In contrast to this unresponsiveness in early bmp2b expression, bmp2/4-injected sbn mutant embryos displayed a striking response in their morphology, first apparent at the end of gastrulation. Depending on the amounts of injected zebrafish bmp2b or bmp4 or Xenopus bmp4 mRNA, the strong dorsalization of sbn mutants could be significantly normalized (C4 to C1), or even converted to a ventralization (C4 to V3, Table 1). Since this effect was also obtained with embryos deriving from two sbn homozygous mutant parents, it can be ruled out that the rescue by Bmp2/4 was mediated by residual maternal or zygotic wild-type Smad5 (Fig. 6A,B; Table 1).
To determine when during development exogenous Bmp2/4 can override the effect of the sbn mutation, we expressed human bmp4 under the control of the cytoskeletal actin promoter in sbn mutant embryos. In contrast to the corresponding smad5 transgene, expression of the human bmp4 gene under this promoter led to a striking rescue and even ventralization of sbn mutant embryos (Fig. 6C,D; Table 1), suggesting that the sbn-independent response of the zebrafish embryo to exogenous Bmp2/4 occurs during gastrula stages.
somitabun mutant cells behave normally in a wild-type environment
In the bmp2/4 RNA injection experiments described above, the actual in vivo concentrations of Bmp2/4 protein are unknown. To investigate whether sbn cells can respond to Bmp2/4 under physiological conditions, cell transplantation experiments were carried out. Labeled cells from either wild-type embryos or embryos deriving from a cross of two sbn heterozygous or two sbn homozygous mutant parents were transplanted into wild-type embryos. Homochronic transplantations were carried out at the sphere stage, when sbn mutant embryos still show normal marker gene expression, or at the shield stage, shortly after the onset of gastrulation when sbn mutants display a dramatic loss in bmp2b mRNA levels. In all cases, donor cells gave rise to blood (Fig. 6E,F) and ventral tail fin (Fig. 6G,H), tissues completely absent in sbn mutant embryos. The frequencies of ventral tissue contribution were similar, independently of whether donor cells were wild-type or sbn mutant (see Table 2), and whether they were transplanted at late blastula or early gastrula stages. Furthermore, individual host embryos with blood cells deriving from both donors were obtained after simultaneous transplantation of differently labeled wild-type and sbn mutant cells (not shown). This indicates that in a wild-type environment, sbn mutant cells can form the ventral-most derivatives, thereby showing the maximal possible response to endogenous ventralizing signals. Thus, in contrast to the early mediation of Bmp2/4 signaling, the final specification of ventral cell fates can occur in the absence of functional Smad5.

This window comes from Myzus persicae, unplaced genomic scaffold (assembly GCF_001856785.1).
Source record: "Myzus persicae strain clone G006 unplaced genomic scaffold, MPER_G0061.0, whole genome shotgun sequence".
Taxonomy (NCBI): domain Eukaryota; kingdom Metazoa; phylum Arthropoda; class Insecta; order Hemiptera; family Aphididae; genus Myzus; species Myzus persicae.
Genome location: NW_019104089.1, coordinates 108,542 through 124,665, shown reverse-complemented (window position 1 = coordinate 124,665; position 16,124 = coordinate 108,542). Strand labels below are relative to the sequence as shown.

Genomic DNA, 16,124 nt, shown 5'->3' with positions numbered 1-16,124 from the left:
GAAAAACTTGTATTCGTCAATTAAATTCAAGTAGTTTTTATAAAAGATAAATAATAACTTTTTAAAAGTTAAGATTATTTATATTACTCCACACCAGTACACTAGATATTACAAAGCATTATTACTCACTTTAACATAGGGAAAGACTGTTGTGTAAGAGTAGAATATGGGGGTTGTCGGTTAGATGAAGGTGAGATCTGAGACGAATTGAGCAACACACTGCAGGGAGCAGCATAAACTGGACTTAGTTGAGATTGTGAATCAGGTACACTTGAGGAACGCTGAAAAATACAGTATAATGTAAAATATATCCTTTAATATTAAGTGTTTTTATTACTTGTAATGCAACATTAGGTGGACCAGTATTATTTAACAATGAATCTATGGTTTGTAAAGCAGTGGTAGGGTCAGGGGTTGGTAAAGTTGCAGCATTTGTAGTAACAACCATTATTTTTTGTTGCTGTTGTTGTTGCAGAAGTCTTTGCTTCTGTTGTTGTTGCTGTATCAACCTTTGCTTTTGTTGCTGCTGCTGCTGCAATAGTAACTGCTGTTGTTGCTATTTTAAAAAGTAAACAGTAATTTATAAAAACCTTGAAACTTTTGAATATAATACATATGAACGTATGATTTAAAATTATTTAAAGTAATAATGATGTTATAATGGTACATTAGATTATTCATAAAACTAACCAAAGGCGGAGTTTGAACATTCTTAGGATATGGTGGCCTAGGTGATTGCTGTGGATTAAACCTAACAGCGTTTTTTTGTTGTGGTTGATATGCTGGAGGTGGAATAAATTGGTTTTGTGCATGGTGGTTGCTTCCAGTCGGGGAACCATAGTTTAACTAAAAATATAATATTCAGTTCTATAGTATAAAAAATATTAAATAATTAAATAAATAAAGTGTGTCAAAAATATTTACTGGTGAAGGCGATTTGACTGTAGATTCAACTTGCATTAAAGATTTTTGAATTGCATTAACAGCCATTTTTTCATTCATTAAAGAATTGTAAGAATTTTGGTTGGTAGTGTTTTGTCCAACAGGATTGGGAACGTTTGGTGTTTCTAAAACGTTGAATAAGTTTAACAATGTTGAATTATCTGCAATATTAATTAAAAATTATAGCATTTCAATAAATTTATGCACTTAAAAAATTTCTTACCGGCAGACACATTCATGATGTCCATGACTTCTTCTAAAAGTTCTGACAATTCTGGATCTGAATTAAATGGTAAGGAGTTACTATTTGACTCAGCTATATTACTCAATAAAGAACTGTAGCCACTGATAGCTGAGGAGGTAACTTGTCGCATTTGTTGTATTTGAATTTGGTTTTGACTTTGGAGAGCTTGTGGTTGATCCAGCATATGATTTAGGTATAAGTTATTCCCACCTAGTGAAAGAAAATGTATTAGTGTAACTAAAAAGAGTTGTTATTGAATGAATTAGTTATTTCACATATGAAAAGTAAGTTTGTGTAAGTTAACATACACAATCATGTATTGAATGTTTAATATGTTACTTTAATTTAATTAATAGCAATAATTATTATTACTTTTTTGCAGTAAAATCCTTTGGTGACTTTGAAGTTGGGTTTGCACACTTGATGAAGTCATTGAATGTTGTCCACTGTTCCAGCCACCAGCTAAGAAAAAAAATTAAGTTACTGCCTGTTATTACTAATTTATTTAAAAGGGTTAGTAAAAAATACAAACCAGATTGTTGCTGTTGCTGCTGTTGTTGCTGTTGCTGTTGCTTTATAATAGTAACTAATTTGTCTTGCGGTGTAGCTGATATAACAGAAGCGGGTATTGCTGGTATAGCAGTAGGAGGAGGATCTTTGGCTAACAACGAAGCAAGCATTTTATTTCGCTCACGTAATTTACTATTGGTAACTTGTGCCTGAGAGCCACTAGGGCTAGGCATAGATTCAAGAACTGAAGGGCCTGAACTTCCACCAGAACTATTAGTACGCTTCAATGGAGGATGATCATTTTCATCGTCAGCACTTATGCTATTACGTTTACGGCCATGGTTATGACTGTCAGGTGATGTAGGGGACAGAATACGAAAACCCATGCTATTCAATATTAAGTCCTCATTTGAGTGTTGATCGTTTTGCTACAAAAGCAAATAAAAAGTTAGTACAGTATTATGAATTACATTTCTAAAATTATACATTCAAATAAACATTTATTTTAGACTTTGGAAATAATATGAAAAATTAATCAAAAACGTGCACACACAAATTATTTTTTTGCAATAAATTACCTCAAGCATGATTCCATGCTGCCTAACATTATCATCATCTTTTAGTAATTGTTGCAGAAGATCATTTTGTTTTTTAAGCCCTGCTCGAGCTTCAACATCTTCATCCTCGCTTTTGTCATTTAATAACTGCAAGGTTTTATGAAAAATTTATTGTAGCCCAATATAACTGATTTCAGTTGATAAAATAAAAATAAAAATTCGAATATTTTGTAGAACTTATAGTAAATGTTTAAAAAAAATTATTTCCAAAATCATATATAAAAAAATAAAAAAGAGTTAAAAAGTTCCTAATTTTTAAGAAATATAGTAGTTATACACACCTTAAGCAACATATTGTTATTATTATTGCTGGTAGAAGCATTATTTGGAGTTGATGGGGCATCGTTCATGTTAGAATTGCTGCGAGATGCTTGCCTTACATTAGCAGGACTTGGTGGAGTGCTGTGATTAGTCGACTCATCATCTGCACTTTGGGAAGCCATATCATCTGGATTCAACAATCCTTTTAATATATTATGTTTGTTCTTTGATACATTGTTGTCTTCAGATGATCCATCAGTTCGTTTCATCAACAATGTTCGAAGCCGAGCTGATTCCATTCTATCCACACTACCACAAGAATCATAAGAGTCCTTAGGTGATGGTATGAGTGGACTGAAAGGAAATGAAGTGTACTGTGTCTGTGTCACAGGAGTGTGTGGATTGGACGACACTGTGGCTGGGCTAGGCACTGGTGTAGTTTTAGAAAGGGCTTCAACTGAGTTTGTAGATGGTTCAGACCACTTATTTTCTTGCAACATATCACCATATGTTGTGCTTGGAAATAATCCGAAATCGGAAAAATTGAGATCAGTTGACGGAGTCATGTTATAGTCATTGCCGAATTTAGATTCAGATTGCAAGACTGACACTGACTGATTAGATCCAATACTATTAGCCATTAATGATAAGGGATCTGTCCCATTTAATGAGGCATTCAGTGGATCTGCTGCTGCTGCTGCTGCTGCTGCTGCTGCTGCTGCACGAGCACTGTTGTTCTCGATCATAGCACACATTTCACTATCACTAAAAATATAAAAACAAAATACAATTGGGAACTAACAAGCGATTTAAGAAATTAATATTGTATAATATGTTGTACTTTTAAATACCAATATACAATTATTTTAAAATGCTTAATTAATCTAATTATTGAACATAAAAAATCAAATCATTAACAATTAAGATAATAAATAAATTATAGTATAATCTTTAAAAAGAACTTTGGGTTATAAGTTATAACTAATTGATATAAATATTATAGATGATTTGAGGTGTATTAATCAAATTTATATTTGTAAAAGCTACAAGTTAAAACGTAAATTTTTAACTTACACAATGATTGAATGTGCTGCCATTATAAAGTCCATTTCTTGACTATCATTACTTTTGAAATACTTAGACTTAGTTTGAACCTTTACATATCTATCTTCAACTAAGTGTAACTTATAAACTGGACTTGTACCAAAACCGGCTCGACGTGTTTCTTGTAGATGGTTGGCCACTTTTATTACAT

Many recent publications deal with the function of Smad proteins as mediators of TGFβ signaling. Direct genetic evidence for this function was provided for Drosophila Mad, which mediates Decapentaplegic (Dpp) signaling during midgut and eye development (Newfeld et al., 1997; Wiersdorff et al., 1996). In addition to these later zygotic functions, mad is also required for early D-V patterning of the fly embryo, and mutants lacking both maternally and zygotically contributed mad gene products exhibit the same ventralized phenotype as dpp mutant embryos (Das et al., 1998).